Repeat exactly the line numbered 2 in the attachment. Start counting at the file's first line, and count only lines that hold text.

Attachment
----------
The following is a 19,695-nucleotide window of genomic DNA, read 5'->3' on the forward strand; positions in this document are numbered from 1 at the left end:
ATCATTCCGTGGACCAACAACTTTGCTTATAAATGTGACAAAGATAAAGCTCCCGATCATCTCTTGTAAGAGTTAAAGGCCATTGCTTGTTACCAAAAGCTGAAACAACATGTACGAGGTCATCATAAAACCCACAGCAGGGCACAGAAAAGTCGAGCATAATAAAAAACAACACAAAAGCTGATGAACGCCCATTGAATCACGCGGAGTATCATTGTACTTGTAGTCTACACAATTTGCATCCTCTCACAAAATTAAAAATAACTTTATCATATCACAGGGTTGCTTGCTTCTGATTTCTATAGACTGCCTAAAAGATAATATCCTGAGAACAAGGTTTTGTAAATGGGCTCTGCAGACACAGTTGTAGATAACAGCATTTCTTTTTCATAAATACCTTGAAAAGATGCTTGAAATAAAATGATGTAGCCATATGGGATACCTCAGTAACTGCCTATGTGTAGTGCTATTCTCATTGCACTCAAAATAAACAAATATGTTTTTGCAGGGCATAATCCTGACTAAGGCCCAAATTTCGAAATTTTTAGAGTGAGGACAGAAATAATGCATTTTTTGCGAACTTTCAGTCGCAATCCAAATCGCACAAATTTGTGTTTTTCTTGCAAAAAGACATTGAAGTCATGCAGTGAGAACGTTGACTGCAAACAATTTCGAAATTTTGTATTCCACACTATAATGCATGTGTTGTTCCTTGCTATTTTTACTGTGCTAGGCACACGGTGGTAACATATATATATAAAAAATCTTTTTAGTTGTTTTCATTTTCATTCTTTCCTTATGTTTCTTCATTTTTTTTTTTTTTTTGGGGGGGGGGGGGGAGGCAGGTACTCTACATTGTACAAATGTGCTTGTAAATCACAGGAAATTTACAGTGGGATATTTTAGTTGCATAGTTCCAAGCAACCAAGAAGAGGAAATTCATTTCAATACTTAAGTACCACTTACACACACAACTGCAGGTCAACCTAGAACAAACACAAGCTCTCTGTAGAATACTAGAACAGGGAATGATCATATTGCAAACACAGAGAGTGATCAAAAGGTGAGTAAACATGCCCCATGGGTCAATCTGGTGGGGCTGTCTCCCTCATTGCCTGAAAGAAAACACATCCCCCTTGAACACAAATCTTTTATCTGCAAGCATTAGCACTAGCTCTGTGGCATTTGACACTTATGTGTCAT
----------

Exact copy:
ATCATTCCGTGGACCAACAACTTTGCTTATAAATGTGACAAAGATAAAGCTCCCGATCATCTCTTGTAAGAGTTAAAGGCCATTGCTTGTTACCAAAAGCTGAAACAACATGTACGAGGTCATCATAAAACCCACAGCAGGGCACAGAAAAGTCGAGCATAATAAAAAACAACACAAAAGCTGATGAACGCCCATTGAATCACGCGGAGTATCATTGTACTTGTAGTCTACACAATTTGCATCCTCTCACAAAATTAAAAATAACTTTATCATATCACAGGGTTGCTTGCTTCTGATTTCTATAGACTGCCTAAAAGATAATATCCTGAGAACAAGGTTTTGTAAATGGGCTCTGCAGACACAGTTGTAGATAACAGCATTTCTTTTTCATAAATACCTTGAAAAGATGCTTGAAATAAAATGATGTAGCCATATGGGATACCTCAGTAACTGCCTATGTGTAGTGCTATTCTCATTGCACTCAAAATAAACAAATATGTTTTTGCAGGGCATAATCCTGACTAAGGCCCAAATTTCGAAATTTTTAGAGTGAGGACAGAAATAATGCATTTTTTGCGAACTTTCAGTCGCAATCCAAATCGCACAAATTTGTGTTTTTCTTGCAAAAAGACATTGAAGTCATGCAGTGAGAACGTTGACTGCAAACAATTTCGAAATTTTGTATTCCACACTATAATGCATGTGTTGTTCCTTGCTATTTTTACTGTGCTAGGCACACGGTGGTAACATATATATATAAAAAATCTTTTTAGTTGTTTTCATTTTCATTCTTTCCTTATGTTTCTTCATTTTTTTTTTTTTTTTGGGGGGGGGGGGGGAGGCAGGTACTCTACATTGTACAAATGTGCTTGTAAATCACAGGAAATTTACAGTGGGATATTTTAGTTGCATAGTTCCAAGCAACCAAGAAGAGGAAATTCATTTCAATACTTAAGTACCACTTACACACACAACTGCAGGTCAACCTAGAACAAACACAAGCTCTCTGTAGAATACTAGAACAGGGAATGATCATATTGCAAACACAGAGAGTGATCAAAAGGTGAGTAAACATGCCCCATGGGTCAATCTGGTGGGGCTGTCTCCCTCATTGCCTGAAAGAAAACACATCCCCCTTGAACACAAATCTTTTATCTGCAAGCATTAGCACTAGCTCTGTGGCATTTGACACTTATGTGTCAT